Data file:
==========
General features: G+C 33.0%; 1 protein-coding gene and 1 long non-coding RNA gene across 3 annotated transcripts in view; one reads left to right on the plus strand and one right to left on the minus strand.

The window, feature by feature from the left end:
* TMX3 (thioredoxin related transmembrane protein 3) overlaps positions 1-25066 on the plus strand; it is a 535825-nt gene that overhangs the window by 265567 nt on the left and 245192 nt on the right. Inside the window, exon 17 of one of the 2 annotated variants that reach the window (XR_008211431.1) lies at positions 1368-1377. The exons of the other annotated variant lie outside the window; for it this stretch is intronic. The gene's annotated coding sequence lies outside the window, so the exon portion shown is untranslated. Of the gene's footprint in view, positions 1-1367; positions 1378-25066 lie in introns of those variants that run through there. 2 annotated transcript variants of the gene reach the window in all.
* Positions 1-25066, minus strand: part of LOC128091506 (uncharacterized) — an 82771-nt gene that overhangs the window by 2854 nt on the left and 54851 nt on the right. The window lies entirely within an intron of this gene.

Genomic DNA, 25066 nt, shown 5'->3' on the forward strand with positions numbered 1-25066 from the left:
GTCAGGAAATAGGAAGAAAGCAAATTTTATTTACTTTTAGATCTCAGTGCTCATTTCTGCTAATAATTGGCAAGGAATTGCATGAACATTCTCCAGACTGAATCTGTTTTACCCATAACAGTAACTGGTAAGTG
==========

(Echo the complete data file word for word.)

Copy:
General features: G+C 33.0%; 1 protein-coding gene and 1 long non-coding RNA gene across 3 annotated transcripts in view; one reads left to right on the plus strand and one right to left on the minus strand.

The window, feature by feature from the left end:
* TMX3 (thioredoxin related transmembrane protein 3) overlaps positions 1-25066 on the plus strand; it is a 535825-nt gene that overhangs the window by 265567 nt on the left and 245192 nt on the right. Inside the window, exon 17 of one of the 2 annotated variants that reach the window (XR_008211431.1) lies at positions 1368-1377. The exons of the other annotated variant lie outside the window; for it this stretch is intronic. The gene's annotated coding sequence lies outside the window, so the exon portion shown is untranslated. Of the gene's footprint in view, positions 1-1367; positions 1378-25066 lie in introns of those variants that run through there. 2 annotated transcript variants of the gene reach the window in all.
* Positions 1-25066, minus strand: part of LOC128091506 (uncharacterized) — an 82771-nt gene that overhangs the window by 2854 nt on the left and 54851 nt on the right. The window lies entirely within an intron of this gene.

Genomic DNA, 25066 nt, shown 5'->3' on the forward strand with positions numbered 1-25066 from the left:
GTCAGGAAATAGGAAGAAAGCAAATTTTATTTACTTTTAGATCTCAGTGCTCATTTCTGCTAATAATTGGCAAGGAATTGCATGAACATTCTCCAGACTGAATCTGTTTTACCCATAACAGTAACTGGTAAGTG